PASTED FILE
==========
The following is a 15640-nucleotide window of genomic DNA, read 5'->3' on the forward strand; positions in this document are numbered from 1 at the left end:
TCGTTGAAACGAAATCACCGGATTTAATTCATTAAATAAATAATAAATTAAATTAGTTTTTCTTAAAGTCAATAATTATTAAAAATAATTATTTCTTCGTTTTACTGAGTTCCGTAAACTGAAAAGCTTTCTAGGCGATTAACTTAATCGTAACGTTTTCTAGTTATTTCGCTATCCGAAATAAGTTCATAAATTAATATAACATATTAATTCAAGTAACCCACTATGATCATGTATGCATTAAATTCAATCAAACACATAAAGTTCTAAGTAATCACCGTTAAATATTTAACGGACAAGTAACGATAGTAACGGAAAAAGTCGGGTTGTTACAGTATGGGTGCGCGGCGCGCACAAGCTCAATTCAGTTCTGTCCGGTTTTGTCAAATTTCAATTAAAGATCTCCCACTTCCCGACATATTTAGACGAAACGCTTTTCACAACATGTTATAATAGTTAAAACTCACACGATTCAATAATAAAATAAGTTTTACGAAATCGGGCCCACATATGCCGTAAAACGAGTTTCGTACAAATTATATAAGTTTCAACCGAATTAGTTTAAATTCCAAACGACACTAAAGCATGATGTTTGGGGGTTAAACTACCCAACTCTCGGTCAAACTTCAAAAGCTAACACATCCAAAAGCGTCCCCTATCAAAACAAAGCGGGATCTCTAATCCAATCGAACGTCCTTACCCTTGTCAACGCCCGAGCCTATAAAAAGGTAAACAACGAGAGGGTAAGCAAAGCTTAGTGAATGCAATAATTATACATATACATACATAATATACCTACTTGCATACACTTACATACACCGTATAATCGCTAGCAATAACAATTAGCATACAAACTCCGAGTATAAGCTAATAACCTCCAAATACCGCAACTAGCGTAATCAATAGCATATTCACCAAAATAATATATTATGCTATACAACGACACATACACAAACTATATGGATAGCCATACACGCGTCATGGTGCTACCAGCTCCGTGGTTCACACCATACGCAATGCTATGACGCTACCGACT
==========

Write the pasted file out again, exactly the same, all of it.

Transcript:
The following is a 15640-nucleotide window of genomic DNA, read 5'->3' on the forward strand; positions in this document are numbered from 1 at the left end:
TCGTTGAAACGAAATCACCGGATTTAATTCATTAAATAAATAATAAATTAAATTAGTTTTTCTTAAAGTCAATAATTATTAAAAATAATTATTTCTTCGTTTTACTGAGTTCCGTAAACTGAAAAGCTTTCTAGGCGATTAACTTAATCGTAACGTTTTCTAGTTATTTCGCTATCCGAAATAAGTTCATAAATTAATATAACATATTAATTCAAGTAACCCACTATGATCATGTATGCATTAAATTCAATCAAACACATAAAGTTCTAAGTAATCACCGTTAAATATTTAACGGACAAGTAACGATAGTAACGGAAAAAGTCGGGTTGTTACAGTATGGGTGCGCGGCGCGCACAAGCTCAATTCAGTTCTGTCCGGTTTTGTCAAATTTCAATTAAAGATCTCCCACTTCCCGACATATTTAGACGAAACGCTTTTCACAACATGTTATAATAGTTAAAACTCACACGATTCAATAATAAAATAAGTTTTACGAAATCGGGCCCACATATGCCGTAAAACGAGTTTCGTACAAATTATATAAGTTTCAACCGAATTAGTTTAAATTCCAAACGACACTAAAGCATGATGTTTGGGGGTTAAACTACCCAACTCTCGGTCAAACTTCAAAAGCTAACACATCCAAAAGCGTCCCCTATCAAAACAAAGCGGGATCTCTAATCCAATCGAACGTCCTTACCCTTGTCAACGCCCGAGCCTATAAAAAGGTAAACAACGAGAGGGTAAGCAAAGCTTAGTGAATGCAATAATTATACATATACATACATAATATACCTACTTGCATACACTTACATACACCGTATAATCGCTAGCAATAACAATTAGCATACAAACTCCGAGTATAAGCTAATAACCTCCAAATACCGCAACTAGCGTAATCAATAGCATATTCACCAAAATAATATATTATGCTATACAACGACACATACACAAACTATATGGATAGCCATACACGCGTCATGGTGCTACCAGCTCCGTGGTTCACACCATACGCAATGCTATGACGCTACCGACT